A very nice new update to the gtrendsR package by Philippe and myself is now avilable via CRAN. I had only blogged about the initial 1.3.0 release, and we have added a whole slew of new features and fixes. Philippe rewrote a lot of the parsing to make it more robust to different encodings, and to add other features. So in no particular order, we can now sub-group by regions more finely, withstand various misfeatures in returned data sets, generally do better on connections, and more --- and also allow for intra-day, daily and weekly queries!
That last part is pretty fun. Here is the code I ran last Saturday to look at the query for Donald Drumpf, a name brought to us via a beautiful John Oliver episode worth watching which ran about nine days ago. So last Saturday, when we were still within the seven day window, I ran
library(gtrendsR) dp <- gtrends("Donald Drumpf", res="7d") plot(dp) + ggplot2::ggtitle("The Drumpf") + ggplot2::theme(legend.position="none")
which resulted in the following chart
which highlights another nice feature: the ggplot2 object created by the plotting function is returned, so we can locally modify and tune it. Here we set a title and suppress the default legend.
As I had not blogged about the interim bug-fix releases 1.3.1 and 1.3.2, here is the set of NEWS entries for the last three releases:
A ggplot2 object can now be returned for further customization.
plot(gtrends("NHL")) + ggtitle("NHL trend") + theme(legend.position="none")
Support for hourly and daily data (#67). For example, it is now possible to have hourly data for the last seven days with
gtrends("nhl", geo = "CA", res = "7d"). Use
?gtrendsfor more information about the time resolution supported by the package.
Support for categorties (#46). Ex.:
gtrends("NHL", geo = "US", cat = "0-20")will search only in the sport category.
Some countries (ex: Hong Kong) were missing from the list (#69).
Various typos and documentation work.
Added support for sub-countries (#25). Ex.:
gtrends("NHL", geo = "CA-QC")will return trends data for Québec province in Canada. The list of supported sub-countries can be obtained via
Data parsing should work for any data returned by Google Trends (i.e. countries independent).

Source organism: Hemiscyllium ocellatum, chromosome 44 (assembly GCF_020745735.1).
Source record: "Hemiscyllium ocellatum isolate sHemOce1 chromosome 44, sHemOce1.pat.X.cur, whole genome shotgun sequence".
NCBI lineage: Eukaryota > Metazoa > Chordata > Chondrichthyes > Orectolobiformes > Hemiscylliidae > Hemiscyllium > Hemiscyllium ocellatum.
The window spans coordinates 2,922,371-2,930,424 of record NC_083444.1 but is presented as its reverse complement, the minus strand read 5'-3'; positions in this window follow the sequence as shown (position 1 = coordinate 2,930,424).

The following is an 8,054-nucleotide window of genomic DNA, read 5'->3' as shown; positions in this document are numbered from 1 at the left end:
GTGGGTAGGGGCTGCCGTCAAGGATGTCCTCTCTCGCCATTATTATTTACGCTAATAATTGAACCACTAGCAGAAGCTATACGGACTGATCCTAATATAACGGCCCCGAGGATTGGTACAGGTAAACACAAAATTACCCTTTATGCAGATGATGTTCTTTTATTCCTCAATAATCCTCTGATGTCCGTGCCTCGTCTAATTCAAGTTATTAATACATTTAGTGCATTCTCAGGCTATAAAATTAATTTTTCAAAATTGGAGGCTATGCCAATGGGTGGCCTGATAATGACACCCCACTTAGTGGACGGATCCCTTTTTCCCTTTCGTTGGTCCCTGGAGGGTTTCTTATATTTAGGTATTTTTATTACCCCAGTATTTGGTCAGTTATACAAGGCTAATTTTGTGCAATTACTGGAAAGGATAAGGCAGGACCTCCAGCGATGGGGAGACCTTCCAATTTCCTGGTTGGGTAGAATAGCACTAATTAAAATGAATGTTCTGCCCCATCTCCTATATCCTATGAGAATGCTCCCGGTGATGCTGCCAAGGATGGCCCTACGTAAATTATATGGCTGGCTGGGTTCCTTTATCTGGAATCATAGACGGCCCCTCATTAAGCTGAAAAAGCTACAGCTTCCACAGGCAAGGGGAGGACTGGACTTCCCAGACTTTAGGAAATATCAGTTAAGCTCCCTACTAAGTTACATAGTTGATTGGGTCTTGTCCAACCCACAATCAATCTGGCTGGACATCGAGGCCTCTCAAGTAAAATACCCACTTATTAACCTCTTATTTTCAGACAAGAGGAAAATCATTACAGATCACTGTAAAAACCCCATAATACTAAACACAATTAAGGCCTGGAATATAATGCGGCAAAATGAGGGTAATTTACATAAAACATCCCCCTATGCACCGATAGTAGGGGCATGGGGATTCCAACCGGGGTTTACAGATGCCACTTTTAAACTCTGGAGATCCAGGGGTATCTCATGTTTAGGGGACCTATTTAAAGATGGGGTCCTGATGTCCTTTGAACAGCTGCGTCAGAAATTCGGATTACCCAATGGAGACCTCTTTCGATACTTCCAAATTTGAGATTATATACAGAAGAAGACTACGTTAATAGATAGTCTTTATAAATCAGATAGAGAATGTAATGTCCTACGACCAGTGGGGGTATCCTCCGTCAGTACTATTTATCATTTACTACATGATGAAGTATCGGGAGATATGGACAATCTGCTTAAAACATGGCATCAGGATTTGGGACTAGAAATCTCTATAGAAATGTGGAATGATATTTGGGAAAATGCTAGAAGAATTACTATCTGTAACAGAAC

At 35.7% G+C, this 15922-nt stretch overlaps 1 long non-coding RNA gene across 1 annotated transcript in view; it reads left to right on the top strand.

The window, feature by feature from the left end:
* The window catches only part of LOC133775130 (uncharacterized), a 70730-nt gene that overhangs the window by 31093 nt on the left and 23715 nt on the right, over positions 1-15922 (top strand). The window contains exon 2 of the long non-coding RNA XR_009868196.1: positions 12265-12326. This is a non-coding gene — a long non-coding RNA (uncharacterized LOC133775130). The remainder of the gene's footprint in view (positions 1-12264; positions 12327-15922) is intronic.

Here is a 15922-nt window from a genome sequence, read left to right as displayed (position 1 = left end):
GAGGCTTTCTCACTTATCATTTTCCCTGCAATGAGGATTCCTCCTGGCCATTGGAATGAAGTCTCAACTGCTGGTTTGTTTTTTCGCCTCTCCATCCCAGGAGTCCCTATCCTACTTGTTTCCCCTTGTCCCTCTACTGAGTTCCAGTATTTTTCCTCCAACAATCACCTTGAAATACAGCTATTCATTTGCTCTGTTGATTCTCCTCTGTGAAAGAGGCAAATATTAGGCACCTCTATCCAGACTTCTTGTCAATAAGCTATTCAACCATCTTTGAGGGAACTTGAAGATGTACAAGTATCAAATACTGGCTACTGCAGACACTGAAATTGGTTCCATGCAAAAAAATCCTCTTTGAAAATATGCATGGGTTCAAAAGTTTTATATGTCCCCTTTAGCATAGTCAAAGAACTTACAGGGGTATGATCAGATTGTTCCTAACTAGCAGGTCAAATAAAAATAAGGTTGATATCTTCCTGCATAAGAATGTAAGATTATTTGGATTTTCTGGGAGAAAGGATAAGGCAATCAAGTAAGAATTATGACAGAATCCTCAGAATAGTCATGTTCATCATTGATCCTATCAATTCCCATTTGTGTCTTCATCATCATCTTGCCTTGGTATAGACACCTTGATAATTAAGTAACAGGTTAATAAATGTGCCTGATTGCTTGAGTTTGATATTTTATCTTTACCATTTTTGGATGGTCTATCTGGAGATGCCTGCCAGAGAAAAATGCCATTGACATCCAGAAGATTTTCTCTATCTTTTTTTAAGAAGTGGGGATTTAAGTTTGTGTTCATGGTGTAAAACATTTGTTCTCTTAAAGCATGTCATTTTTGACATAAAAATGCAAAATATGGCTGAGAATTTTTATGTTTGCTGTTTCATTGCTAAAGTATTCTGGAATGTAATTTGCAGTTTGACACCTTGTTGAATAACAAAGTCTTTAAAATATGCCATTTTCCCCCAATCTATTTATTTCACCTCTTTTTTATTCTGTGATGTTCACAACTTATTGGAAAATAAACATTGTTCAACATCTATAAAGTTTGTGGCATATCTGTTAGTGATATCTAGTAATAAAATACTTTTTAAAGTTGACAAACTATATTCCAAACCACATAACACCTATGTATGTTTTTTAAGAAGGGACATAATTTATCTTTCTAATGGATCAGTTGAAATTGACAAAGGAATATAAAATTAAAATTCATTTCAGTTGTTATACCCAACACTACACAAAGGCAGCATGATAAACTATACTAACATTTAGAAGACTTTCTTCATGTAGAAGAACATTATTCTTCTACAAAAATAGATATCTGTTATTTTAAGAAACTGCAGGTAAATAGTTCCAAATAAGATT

Better support for queries using keywords in different languages (#50, #57). Ex.:
gtrends("蘋果", geo = "TW")
Now able to specify up to five countries (#53) via
gtrends("NHL", geo = c("CA", "US"))
Fixing issue #51 allowing UK-based queries via
geo = "GB"
Fixing issue #34 where connection verification was not done properly.
Now able to use more latin character in query. For example:
- Can now deal with data returned other than in English language.
Courtesy of CRANberries, there is also a diffstat report for the this release. As always, more detailed information is on the gtrendsR repo where questions, comments etc should go via the issue tickets system.
Edited 2016-03-08: Corrected code snipped and one grammar instance
Sometime earlier last year, I started to help Philippe Massicotte with his gtrendsR package---which was then still "hiding" in relatively obscurity on BitBucket. I was able to assist with a few things related to internal data handling as well as package setup and package builds--but the package is really largely Philippe's. But then we both got busy, and it wasn't until this summer at the excellent useR! 2015 conference that we met and concluded that we really should finish the package. And we both remained busy...
Lo and behold, following a recent transfer to this GitHub repository, we finalised a number of outstanding issues. And Philippe was even kind enough to label me a co-author. And now the package is on CRAN as of yesterday. So
install.packages("gtrendsR") away and enjoy!
Here is a quiick demo:
## load the package, and if options() are set appropriately, connect ## alternatively, also run gconnect("someuser", "somepassword") library(gtrendsR) ## using the default connection, run a query for three terms res <- gtrends(c("nhl", "nba", "nfl")) ## plot (in default mode) as time series plot(res) ## plot via googeVis to browser ## highlighting regions (probably countries) and cities plot(res, type = "region") plot(res, type = "cities")
The time series (default) plot for this query came out as follows a couple of days ago:
One really nice feature of the package is the rather rich data structure. The result set for the query above is actually stored in the package and can be accessed. It contains a number of components:
R> data(sport_trend) R> names(sport_trend)  "query" "meta" "trend" "regions" "topmetros"  "cities" "searches" "rising" "headers" R>
So not only can one look at trends, but also at regions, metropolitan areas, and cities --- even plot this easily via package googleVis which is accessed via options in the default plot method. Furthermore, related searches and rising queries may give leads to dynamics within the search.
Please use the standard GitHub issue system for bug reports, suggestions and alike.